thinking of becoming mostly-vegan

Pri­mar­i­ly due to this wom­an’s blog Have you ever seen such beau­ti­ful food? Apart from the moral rea­sons for adopt­ing such a lifestyle (which, though com­pelling, have thus far not over­come my ardent love of cheese), these ele­gant recipes have appealed to my aes­thet­ic sense, which has, for the bulk of my adult life, been drawn to sim­plic­i­ty. And here you have one of the sim­plest diets: healthy, uncom­pli­cat­ed, unpre­ten­tious and unprocessed food.

So, I’ll try this for a while (though I say “most­ly” veg­an because any all-or-noth­ing type of diet will set me up for dis­as­ter once I inevitably fall off the wag­on). I invest­ed in a rice-cook­er and pres­sure-cook­er, and look for­ward to being that much more healthy (as soon as I stop doing stu­pid stuff like eat­ing an obscene amount of cashews as a snack. What was I think­ing?).

7 thoughts on “thinking of becoming mostly-vegan”

  1. Being veg­an is fun for approx­i­mate­ly 4 years. Then you go to Decent Piz­za and get a slice with jalapeños and black olives and an enor­mous quan­ti­ty of cheese. With a beer.

  2. Don’t do it!
    Every veg­an I have known has been unhealthy and eat­en bad­ly. For many peo­ple, veg­an means “whole­meal”. Don’t do this for health rea­sons. It’ll be so hard to get decent, nutri­tious veg­an food with­out mak­ing it yourself.

    I was a veg­e­tar­i­an for around 8 years, and I did­n’t eat any­thing con­tain­ing bat­tery or oth­er dodgy meat prod­ucts, like may­on­naise (learnt to make it instead!) and any sweets (can­dy con­tains gelatin, and pigs are kept in con­crete bunkers).

    That was hard enough, but I kept a 100% record for those years (go me!)

    So if it’s for health, go veg­gie, and don’t cop out with bacon and chick­en, as they are the worst treat­ed animals.

    Good luck! And nev­er stop eat­ing cheese. It’s the best food in the uni­verse. Ever! Just imag­ine what SPACE cheese would taste like…

  3. Peter: So, I take you’re no longer veg­an then? Tsk, tsk… 😉 Well, I’m not known for my strong willpow­er, so we’ll see how far I go with this.

    Mis­ter­char­lie: How have the veg­ans you’ve known eat­en unhealth­ily? And what do you mean exact­ly by “whole­meal”?

  4. You should fol­low your con­vic­tion and try veg­an­ism, it can be very reward­ing if you have the right moti­va­tion to do so. Peter’s post is a good exam­ple of the prob­lem many veg­ans face: if you have a sol­id ratio­nale for your choice, it will be less like­ly that you’ll throw your hands up at some point and eat dairy — veg­an­ism is not about self denial, but should be a pos­i­tive act of self empowerment.

    As for health issues, you do need to be able to cook and have an aware­ness of good food under this diet, but I would argue that most peo­ple should learn those skills as part of life any­way. Yes there are unhealth “junk food veg­ans”, but I would argue that pro­por­tion­ate­ly there are more healthy veg­ans than in the meat eat­ing community.

    Cheese is often seen as a clinch­er for many peo­ple, myself once includ­ed, but I think you’ll find that it’s not real­ly that hard — plan well to have a good num­ber of recipes when you make the tran­si­tion so you’re not caught out with­out a good plan for each evening, par­tic­u­lar­ly in the first few months. Yes, you will find it hard to eat out — on occa­sion and depend­ing upon where you live — but it can be planned for. I worked exten­sive­ly on occas­sion in rur­al Aus­tralia and man­aged to eat 3 meals a day.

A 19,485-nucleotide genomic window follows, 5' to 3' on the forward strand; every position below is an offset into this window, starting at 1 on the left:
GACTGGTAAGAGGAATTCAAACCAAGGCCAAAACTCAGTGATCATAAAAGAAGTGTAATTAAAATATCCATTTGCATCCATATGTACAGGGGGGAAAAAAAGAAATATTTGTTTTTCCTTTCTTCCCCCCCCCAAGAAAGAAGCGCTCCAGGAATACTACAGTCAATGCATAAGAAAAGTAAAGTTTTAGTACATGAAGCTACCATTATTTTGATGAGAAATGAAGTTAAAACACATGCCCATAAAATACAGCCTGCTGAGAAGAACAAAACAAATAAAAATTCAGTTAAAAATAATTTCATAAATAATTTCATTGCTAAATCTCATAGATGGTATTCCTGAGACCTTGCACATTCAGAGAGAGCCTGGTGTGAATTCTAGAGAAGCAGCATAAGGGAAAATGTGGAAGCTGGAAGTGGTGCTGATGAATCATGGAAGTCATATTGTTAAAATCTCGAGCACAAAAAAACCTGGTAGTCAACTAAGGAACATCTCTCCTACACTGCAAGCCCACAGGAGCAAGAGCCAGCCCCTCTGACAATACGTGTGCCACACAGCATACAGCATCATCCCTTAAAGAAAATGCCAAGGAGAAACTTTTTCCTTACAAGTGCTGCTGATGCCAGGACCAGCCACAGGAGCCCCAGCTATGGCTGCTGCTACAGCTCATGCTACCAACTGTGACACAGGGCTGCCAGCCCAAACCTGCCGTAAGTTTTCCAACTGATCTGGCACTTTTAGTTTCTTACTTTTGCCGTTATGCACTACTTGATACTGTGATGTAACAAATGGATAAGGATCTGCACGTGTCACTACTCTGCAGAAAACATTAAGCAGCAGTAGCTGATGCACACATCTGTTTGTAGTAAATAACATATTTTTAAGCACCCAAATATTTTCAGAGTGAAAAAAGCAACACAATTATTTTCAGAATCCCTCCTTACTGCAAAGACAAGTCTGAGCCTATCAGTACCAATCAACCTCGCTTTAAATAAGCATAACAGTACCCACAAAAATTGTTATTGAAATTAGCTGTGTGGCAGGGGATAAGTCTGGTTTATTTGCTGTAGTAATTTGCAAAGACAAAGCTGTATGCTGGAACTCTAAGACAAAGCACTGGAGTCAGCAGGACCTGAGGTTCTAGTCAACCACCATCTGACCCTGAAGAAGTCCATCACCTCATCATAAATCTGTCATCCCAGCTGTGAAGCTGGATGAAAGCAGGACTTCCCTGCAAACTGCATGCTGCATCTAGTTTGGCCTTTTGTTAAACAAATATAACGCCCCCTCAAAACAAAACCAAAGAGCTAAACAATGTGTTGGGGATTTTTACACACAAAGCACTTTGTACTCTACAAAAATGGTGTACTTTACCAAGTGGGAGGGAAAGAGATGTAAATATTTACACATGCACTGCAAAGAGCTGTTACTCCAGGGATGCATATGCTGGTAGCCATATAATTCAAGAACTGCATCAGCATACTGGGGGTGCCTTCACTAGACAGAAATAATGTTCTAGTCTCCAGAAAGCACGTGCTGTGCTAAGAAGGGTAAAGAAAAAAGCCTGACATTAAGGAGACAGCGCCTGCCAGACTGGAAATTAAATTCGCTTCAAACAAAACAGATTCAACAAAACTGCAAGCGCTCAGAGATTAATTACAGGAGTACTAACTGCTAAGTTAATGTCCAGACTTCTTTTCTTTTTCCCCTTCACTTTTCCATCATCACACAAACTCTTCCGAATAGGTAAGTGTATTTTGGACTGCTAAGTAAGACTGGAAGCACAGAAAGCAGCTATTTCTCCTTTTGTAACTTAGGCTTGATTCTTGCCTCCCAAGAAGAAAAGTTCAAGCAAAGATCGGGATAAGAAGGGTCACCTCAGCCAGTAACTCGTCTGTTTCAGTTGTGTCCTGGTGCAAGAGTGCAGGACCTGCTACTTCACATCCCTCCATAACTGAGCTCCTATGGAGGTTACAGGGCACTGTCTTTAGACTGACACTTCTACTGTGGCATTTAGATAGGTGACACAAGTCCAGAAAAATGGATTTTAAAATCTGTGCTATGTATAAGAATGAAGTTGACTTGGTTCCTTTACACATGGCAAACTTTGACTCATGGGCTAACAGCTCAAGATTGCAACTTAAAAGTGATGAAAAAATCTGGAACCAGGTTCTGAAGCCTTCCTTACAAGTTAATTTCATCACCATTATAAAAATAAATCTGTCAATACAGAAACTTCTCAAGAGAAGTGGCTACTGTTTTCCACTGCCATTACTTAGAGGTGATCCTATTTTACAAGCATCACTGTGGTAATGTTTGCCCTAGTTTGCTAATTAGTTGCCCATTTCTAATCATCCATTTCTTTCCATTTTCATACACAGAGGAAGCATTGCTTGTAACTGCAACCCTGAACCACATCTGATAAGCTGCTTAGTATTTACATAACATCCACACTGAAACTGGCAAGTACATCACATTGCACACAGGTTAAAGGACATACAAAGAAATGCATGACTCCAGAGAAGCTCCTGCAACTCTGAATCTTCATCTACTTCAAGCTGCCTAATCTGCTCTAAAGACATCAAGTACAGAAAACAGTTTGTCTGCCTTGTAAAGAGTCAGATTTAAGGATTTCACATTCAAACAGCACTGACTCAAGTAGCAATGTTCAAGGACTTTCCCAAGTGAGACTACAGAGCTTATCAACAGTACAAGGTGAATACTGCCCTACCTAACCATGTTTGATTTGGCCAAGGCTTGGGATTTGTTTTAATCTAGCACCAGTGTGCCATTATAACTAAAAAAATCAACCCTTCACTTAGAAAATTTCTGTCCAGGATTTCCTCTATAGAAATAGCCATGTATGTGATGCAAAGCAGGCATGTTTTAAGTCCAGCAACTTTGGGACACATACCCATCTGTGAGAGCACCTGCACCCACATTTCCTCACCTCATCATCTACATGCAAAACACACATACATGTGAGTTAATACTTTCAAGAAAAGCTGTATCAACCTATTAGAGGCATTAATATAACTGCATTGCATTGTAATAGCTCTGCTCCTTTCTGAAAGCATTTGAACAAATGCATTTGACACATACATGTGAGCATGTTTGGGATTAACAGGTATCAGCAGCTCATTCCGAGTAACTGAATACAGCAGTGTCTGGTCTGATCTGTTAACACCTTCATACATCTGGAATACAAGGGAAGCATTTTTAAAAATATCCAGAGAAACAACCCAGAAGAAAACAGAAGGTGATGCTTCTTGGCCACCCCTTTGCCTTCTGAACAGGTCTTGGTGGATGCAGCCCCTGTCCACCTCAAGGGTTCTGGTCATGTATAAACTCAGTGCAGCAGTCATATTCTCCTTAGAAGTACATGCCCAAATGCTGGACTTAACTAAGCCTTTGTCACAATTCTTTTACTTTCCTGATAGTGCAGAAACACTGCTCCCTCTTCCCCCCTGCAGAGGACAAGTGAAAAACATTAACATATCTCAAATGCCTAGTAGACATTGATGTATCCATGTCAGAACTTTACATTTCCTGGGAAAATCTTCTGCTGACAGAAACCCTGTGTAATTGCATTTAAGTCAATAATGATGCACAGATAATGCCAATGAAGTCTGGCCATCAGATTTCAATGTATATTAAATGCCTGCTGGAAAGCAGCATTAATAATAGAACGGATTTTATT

Check out this blog also, http://veganlunchbox.blogspot.com/ and remem­ber to get involved wtih an onling group, to trade tips and have social sup­port: a lot of peo­ple will knock your deci­sion, many because they are con­cerned you have some type of moral high ground that they lack.

    Good luck!

    Peter Chen

  5. Yes, going veg­an does­n’t have to be about denial, but it is good to have some things up your sleeve to help with the cheese crav­ings. Jo Stepa­ni­ak’s “The Uncheese Cook­book” is amaz­ing in terms of pro­vid­ing con­vinc­ing cheese replace­ments, and once you have the basic ingre­di­ents in your cup­board (tahi­ni, yeast flakes, onion and gar­lic pow­ders, mus­tard pow­der), you can sat­is­fy that crav­ing, and make a pret­ty mean piz­za too. There are also com­mer­cial soy cheeses avail­able (I’ve heard that “chee­z­ly” is very realistic.

    As for the health thing, I haven’t looked back (two years now). The first thing to hap­pen was that my sinus­es cleared (along with the atten­dant headaches, etc.) for the first time in my life. If you make sure you eat lots of good things like greens, flax seeds, and yeast flakes, and just pay atten­tion to what you eat, then you won’t be unhealthy. I give blood every 12 weeks (which is tax­ing on iron lev­els for any­one), and always have sol­id lev­els. If you eat noth­ing but white bread, chips, and “omni subs” (veg­an sausages, burg­ers, etc.), then you won’t be healthy, but nei­ther will your omni­vore counterparts.

    Any­way, good luck with it all, and email me if you would like any advice.

    Jo.

  6. Wow, Tina, I think it’s great that you’re con­sid­er­ing a most­ly veg­an diet, and I’m hon­ored if my blog had any­thing to do with it.

    I tend to think that being veg­an isn’t about denial but about discovery–finding all the foods in the world that are veg­an but which I prob­a­bly would nev­er have looked for if I were still eat­ing ani­mal foods. I’m sure that being veg­an isn’t for every­body, but it’s cer­tain­ly not as tough as peo­ple often make it sound. Well, at least not tough nutritionally–finding restau­rant food in a small town in the mid­dle of nowhere is a dif­fer­ent story! 🙂

    Good luck to you, and thanks for vis­it­ing my blog (and espe­cial­ly for let­ting me know about the prob­lem with the cous­cous directions).

    Susan

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